But Trump also managed to deliver an optimistic message, one based on the government’s return to its core function of protecting its people, and giving people the freedom to pursue their hopes and dreams.

Trump’s message was perhaps most clear when he introduced his guests as those whose families were torn apart in domestic terrorism attacks, attacks that he said happened because the government failed in that basic mission.

“Joining us in the audience tonight are four very brave Americans whose government failed them,” he said.

He returned a few times to the failure of Obamacare to deliver a working, affordable healthcare system for millions of people. He said Gov. Matt Bevin of Kentucky has reported that Obamacare is “failing in his state… it is unsustainable and collapsing.”

Later he called it the “imploding Obamacare disaster,” and said mandating that people buy government-approved health insurance was “never the right solution for America.”

He said all recent administrations have done is chalk up more government debt, watch as people struggle to find work, and cede manufacturing jobs to China.

“And we’ve spent trillions of dollars overseas, while our infrastructure at home has so badly crumbled,” he said.

He said President Lincoln warned 150 years earlier that “the abandonment of the protective policy by the American government will produce want and ruin among our people.”

Pence: Trump's speech showed his true nature

Also from the Washington Examiner

Vice President Mike Pence praised President Trump’s speech to Congress Tuesday as the start of a pivot that would bring the country forward in a more united and bipartisan way.

Pence said on NBC Trump’s speech to a joint session of Congress was the president he knows behind the scenes. Now that the American people have seen him as Pence sees him, the vice president believes the turmoil sweeping the country may calm down.

“What the American people saw was the president I serve with every day,” Pence said. “Broad shoulders, big heart.”

“He’s a fighter … but maybe it was just the context of the elite nature of an address to a joint session of Congress that the American people saw him in full,” he added.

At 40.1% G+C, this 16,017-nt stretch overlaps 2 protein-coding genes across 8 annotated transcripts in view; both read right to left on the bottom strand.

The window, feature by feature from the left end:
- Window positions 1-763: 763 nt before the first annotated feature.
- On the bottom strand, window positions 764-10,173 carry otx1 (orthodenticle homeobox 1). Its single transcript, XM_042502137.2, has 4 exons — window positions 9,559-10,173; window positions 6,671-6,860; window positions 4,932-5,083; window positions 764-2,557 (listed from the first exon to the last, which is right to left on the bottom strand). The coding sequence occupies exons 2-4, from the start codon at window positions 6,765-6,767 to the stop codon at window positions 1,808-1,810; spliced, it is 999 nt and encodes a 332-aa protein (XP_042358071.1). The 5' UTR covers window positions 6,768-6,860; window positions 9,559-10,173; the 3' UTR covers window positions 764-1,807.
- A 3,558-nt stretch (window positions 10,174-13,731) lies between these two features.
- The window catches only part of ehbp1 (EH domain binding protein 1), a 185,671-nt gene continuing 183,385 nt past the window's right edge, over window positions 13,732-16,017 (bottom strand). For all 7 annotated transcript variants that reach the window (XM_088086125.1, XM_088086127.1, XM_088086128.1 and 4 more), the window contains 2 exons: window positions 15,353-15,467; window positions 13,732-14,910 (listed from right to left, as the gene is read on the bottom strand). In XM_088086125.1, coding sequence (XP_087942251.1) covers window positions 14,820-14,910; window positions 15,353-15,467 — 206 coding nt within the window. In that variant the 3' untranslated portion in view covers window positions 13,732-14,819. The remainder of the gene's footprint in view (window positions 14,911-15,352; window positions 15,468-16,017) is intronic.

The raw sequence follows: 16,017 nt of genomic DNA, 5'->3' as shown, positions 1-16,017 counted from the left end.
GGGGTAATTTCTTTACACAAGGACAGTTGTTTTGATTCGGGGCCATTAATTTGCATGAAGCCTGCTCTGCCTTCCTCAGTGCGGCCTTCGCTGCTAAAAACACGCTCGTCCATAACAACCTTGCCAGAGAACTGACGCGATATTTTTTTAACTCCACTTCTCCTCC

03/01/17 8:14 AM

“Lincoln was right – and it is time we heeded his words,” he said.

Trump listed a series of solutions to these problems, and each one involved either paring back the government’s involvement, or fixing errors the government has made.

He talked about fixing the over-priced contract for the F-35 fighter jet, the elimination of “job crushing regulations,” and freezing the hiring of “non-essential federal workers.”

Regarding healthcare, he talked about health savings accounts to give people access to the plans they want, “not the plan forced on them by the government.”

A healthier population would arise, he said, “if we slash the restraints, not just at the FDA, but across our government.”

Obama official: 'Nothing magic' about saying 'radical Islamic terrorism'

Also from the Washington Examiner

Marie Harf noted that Trump’s own staff has said they oppose using that term.

03/01/17 7:25 AM

Trump indicated that the failure to secure the border has been the government’s biggest failure, and said he would put the government back on the mission of protecting its people.

“It is not compassionate, but reckless, to allow uncontrolled entry from places where proper vetting cannot occur,” he said.

Trump also concluded with a series of inspiring remarks that relied on individual achievement, instead of hope in the government.

“We just need the courage to share the dreams that fill our hearts,” he said. “The bravery to express the hopes that stir our souls. And the confidence to turn those hopes and dreams to action.”


“And I am asking everyone watching tonight to seize this moment and, believe in yourselves. Believe in your future,” he said. “And believe, once more, in America.”



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Obama official: 'Nothing magic' about saying 'radical Islamic terrorism'


A former Obama administration official dismissed President Trump’s reference to “radical Islamic terrorism” in his speech to Congress last night as a talking point that doesn’t matter much in the war against ISIS.

“There’s nothing magic about those three words, and they’re not a strategy, they’re a talking point,” said Marie Harf, a former State Department spokeswoman, on Fox News.

Harf noted that Trump’s own staff has said they oppose using that term because it “alienates a lot of the people that we actually need to work with us in defeating ISIS.”

She said Obama’s plan was effective and was working, which was to build up local forces to fight the group and give them air support. But that plan was criticized by many Republicans, who said it required waiting for several years to make progress.

Republicans also said Obama hurt the effort by failing to acknowledge that radical Islam was the source of the terrorist threat, and charged that he couldn’t effectively fight an enemy he refused to identify.

Unlike President Obama’s push to “degrade and destroy” ISIS, Trump said his plan was to “demolish and destroy” the group.


“As promised, I directed the Department of Defense to develop a plan to demolish and destroy ISIS – a network of lawless savages that have slaughtered Muslims and Christians, and men, women, and children of all faiths and beliefs,” Trump said.